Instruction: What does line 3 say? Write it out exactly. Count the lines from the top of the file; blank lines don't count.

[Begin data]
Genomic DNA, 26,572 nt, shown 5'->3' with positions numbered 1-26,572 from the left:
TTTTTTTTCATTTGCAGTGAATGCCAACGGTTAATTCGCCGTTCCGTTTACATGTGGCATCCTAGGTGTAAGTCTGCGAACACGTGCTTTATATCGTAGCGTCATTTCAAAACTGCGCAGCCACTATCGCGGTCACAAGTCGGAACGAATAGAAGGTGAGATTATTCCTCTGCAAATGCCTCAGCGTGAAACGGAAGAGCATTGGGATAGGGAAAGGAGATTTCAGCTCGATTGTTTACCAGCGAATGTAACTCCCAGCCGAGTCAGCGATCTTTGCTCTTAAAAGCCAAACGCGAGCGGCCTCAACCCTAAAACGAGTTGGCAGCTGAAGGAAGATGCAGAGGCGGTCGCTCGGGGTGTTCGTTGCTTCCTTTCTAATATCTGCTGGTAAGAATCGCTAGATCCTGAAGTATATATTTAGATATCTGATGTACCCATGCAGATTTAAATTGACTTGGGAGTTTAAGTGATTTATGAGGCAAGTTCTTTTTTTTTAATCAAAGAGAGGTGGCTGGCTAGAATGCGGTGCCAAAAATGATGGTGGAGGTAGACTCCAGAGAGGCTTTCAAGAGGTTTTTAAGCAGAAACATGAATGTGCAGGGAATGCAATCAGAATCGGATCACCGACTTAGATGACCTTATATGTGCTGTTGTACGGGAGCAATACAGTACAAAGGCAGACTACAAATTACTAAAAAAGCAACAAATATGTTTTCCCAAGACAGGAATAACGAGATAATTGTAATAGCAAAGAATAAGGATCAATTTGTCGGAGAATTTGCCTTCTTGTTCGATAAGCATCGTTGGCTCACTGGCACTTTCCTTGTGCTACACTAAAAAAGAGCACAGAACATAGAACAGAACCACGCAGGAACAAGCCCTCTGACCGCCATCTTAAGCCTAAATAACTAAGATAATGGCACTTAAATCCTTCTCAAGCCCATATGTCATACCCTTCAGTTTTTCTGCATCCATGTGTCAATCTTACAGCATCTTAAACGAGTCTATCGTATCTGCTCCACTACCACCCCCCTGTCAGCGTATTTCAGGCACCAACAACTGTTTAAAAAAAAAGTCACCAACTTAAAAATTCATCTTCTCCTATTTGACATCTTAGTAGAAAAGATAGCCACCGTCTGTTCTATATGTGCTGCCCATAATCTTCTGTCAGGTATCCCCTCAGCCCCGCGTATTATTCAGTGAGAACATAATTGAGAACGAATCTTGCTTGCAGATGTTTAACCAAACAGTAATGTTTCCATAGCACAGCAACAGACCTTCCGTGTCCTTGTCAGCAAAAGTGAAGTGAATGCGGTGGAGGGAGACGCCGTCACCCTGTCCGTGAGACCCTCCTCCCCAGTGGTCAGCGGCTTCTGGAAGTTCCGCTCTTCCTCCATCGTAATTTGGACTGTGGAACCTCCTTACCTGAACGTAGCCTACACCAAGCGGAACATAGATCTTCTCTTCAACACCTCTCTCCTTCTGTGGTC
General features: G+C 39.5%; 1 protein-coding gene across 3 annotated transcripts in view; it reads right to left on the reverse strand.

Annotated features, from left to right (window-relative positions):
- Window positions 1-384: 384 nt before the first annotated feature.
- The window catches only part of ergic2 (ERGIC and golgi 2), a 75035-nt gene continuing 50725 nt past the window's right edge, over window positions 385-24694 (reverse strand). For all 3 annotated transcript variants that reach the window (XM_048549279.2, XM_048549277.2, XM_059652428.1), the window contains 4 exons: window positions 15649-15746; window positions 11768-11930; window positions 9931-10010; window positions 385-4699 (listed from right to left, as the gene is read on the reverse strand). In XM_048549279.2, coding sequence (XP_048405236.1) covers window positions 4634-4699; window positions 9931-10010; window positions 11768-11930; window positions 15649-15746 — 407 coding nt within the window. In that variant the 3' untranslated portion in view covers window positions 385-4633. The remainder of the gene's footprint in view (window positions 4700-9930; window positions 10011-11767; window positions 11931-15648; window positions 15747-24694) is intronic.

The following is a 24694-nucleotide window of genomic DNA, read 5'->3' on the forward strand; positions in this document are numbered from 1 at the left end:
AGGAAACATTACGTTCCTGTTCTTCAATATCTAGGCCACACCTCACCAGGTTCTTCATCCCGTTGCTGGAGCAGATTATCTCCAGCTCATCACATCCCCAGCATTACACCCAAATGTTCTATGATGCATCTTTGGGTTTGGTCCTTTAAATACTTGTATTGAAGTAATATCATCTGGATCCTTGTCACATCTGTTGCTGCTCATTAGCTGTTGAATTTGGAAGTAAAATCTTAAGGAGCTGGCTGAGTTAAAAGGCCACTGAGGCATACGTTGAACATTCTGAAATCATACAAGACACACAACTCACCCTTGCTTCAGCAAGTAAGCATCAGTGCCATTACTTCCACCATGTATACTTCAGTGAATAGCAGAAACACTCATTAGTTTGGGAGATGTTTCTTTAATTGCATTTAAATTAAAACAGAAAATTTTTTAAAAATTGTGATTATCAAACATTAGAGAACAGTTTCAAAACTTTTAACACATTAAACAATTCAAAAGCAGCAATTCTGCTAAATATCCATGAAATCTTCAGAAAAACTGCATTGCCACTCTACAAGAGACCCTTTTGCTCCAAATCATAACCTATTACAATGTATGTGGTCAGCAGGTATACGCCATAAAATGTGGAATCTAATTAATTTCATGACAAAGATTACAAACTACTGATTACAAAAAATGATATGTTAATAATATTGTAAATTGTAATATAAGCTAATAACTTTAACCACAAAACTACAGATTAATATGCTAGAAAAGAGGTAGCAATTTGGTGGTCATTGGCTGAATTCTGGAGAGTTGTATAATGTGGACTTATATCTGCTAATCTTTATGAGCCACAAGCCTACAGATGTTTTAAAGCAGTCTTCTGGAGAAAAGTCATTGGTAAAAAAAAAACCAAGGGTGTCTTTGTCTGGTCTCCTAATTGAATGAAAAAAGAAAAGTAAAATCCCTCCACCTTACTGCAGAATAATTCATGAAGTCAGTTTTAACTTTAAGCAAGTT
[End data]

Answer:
General features: G+C 39.5%; 1 protein-coding gene across 3 annotated transcripts in view; it reads right to left on the reverse strand.